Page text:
Thursday, January 18, 2007
James Randi is changing the way he runs his $1,000,000 skeptic’s challenge. (Have paranormal powers? Prove it. Get $1,000,000.) This is interesting only in that it’s somehow satisfying to read about these debunkings of fraudulent psychics. Silvia Browne. James van Praagh. John Edward. Etc. Penn & Teller have fun with it. So should you. But, really. Old gas-bags on the Montel Williams Show can’t channel your dead cat.
The James Randi article in Wired contains a few goofy examples of this stuff:
In 10 years, though, nobody’s passed the preliminary exam. The most recent one was administered in Stockholm in October, when Swedish medium Carina Landin tried to identify the gender of the authors of 20 diaries by touching the covers. She got 12 right; 16 was the agreed-upon threshold for success. (The foundation plans to re-administer Landin’s test following revelations that several of the diaries were older than stipulated in the protocol.)
Before that, the last preliminary test was in July 2005, when a Hawaiian psychic named Achau Nguyen traveled to Los Angeles to demonstrate he could mentally transmit his thoughts to a friend in another room. Under the watchful eyes of paranormal investigators, a video camera and a small audience, Nguyen selected 20 index cards from a deck of 30 and focused on the words written on each of them in turn — while one floor below his “receiver” wrote down the wrong word, 20 out of 20 times.
Arthur C. Clarke has a famous set of three laws of prediction:
What I find interesting here is that — while Swedish medium Carina Mandin and Hawaiian psychic Achau Nguyen are clearly full of shit — the paranormal tricks they’re trying to do are completely not full of shit. They’re just going about them incorrectly. Carina’s trying to demonstrate her ability to extract metadata from a source. And Achau just needs a mobile phone and he’d hit a perfect 100% at transmitting data from himself to his friend in the neighboring room.
“Being psychic” is pretty much the goal of the information age we’re currently in the process of entering. No matter where I may be, I want access to info about where my friends are and what they’re doing. I want to know what music I might like, even from bands or scenes I’ve never heard of (and I want to hear it whenever, wherever I want). I want to know what interesting is going on in my neighborhood tonight. When I drive, I want to know exactly what’s around the corner or up the road. I want to be kept up-to-date on the experiences of people in Baghdad. Etc.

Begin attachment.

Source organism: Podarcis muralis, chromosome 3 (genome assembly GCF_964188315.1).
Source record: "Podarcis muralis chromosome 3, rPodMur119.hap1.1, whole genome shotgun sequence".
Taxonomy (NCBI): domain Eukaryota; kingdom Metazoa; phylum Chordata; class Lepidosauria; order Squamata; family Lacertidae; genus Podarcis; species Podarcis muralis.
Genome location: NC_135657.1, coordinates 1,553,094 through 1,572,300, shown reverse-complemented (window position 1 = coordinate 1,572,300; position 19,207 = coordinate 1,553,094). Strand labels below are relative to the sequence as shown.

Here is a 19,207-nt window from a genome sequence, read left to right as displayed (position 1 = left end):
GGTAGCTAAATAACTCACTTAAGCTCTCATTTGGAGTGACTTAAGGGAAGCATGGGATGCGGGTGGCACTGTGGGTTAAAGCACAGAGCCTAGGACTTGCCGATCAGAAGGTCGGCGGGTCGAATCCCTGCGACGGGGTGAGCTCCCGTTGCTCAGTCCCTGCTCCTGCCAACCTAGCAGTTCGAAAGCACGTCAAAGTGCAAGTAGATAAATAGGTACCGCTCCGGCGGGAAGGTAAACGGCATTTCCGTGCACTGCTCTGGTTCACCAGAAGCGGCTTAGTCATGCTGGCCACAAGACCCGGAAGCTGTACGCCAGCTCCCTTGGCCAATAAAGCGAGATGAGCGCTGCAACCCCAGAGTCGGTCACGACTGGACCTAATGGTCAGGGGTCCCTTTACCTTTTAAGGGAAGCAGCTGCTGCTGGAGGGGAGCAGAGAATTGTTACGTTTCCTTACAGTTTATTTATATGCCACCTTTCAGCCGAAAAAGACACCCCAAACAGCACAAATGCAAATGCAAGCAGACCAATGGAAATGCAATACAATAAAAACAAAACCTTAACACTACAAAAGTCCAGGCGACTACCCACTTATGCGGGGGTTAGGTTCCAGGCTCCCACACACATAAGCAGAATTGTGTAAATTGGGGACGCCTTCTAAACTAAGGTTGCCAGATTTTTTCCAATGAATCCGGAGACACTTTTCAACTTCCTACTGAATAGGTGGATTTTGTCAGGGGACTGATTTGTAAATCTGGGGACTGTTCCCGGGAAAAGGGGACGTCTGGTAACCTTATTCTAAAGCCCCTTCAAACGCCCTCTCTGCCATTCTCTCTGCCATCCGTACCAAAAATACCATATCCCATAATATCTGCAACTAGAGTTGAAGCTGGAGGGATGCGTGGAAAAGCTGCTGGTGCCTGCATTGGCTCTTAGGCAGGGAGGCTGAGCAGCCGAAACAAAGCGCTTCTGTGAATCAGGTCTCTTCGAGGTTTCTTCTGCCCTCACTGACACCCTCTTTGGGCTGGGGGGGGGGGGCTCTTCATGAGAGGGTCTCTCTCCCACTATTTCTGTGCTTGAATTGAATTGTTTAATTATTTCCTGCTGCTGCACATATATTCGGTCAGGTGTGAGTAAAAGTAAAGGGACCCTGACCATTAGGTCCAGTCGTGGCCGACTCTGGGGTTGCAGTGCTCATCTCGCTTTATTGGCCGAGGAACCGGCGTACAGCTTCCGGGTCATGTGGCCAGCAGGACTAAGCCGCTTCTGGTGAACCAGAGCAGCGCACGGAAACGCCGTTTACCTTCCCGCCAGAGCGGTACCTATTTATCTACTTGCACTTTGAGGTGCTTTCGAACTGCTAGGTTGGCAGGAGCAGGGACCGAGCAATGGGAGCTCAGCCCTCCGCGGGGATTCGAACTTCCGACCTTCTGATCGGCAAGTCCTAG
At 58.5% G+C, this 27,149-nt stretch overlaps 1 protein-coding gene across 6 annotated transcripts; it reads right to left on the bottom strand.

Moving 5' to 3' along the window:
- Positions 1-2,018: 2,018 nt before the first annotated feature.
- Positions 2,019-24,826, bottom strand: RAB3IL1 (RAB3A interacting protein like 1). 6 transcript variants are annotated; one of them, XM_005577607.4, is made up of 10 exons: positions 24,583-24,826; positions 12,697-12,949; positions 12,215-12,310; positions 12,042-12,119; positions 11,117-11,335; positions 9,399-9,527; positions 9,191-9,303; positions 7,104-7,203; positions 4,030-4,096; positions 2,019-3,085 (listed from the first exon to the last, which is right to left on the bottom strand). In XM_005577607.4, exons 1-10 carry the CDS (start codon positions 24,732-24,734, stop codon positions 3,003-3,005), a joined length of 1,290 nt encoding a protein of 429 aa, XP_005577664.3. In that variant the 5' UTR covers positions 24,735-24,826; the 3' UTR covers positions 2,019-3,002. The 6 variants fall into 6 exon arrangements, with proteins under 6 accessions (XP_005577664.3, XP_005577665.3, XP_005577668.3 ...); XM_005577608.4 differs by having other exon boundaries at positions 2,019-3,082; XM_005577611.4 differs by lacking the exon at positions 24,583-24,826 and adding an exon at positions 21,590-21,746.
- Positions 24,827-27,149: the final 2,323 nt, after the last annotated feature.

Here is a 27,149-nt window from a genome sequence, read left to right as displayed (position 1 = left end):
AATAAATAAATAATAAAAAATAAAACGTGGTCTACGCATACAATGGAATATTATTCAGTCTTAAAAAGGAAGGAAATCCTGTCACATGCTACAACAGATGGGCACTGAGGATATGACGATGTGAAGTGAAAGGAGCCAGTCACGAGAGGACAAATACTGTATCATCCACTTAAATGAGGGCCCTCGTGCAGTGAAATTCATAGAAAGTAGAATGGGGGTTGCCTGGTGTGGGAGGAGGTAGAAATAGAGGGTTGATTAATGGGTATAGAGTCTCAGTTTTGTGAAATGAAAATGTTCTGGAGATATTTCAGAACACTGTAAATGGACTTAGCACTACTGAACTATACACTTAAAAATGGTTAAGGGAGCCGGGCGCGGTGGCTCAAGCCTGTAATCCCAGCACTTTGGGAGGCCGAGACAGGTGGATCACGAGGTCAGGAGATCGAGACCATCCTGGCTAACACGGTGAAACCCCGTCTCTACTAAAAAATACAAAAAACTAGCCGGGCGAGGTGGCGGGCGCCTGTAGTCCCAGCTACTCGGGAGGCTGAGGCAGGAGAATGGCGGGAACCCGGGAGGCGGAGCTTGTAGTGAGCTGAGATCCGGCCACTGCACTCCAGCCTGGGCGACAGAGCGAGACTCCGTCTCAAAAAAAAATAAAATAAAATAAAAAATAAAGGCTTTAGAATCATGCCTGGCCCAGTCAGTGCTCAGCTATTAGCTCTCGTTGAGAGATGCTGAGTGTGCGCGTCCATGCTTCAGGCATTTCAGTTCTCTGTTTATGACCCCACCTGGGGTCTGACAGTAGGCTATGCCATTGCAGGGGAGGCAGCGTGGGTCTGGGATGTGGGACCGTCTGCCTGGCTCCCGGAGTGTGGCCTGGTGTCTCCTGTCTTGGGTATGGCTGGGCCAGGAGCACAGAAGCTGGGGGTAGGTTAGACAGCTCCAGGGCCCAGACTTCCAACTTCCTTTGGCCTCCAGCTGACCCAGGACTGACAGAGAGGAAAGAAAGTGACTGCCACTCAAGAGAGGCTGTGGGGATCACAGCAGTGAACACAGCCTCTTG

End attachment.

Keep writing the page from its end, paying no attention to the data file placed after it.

(Death is death, so there may be limits on how “psychic” a person can really be. But see Clarke’s rule #1. And then wonder about the possibly-changing nature of death itself given Kurzweilian posthumanism (e.g., my brain backed up into a computer while my body dies), life extension, and just simple personality simulation based on what we know about a person’s pre-death behaviors.)
Thinking about the information revolution (or whatever — I never know exactly what to call these trends) from this perspective is useful, I think. For a couple of reasons. One, it shows the lack of imagination and the lack of resourcefulness of these dipshot psychics. Two — and so much better — it opens the mind up to these sorts of magical possibilities. Which is nothing new, I guess. But I haven’t heard it stated like this before, so I’ll go ahead and do it myself.
Do I win James Randi’s $1,000,000 if I can communicate the words written on some cards to a friend in another room using some invisible technology Randi doesn’t understand? Is something still paranormal when it becomes possible using recently-developed technology? Or does “paranormal” always mean “bullshit?”
I'm Josh Knowles, a technology developer/consultant on a variety of mobile, social media, and gaming projects. I founded and lead Frescher-Southern, Ltd. I grew up in Austin, Texas and currently live in New York City.
All Previous Posts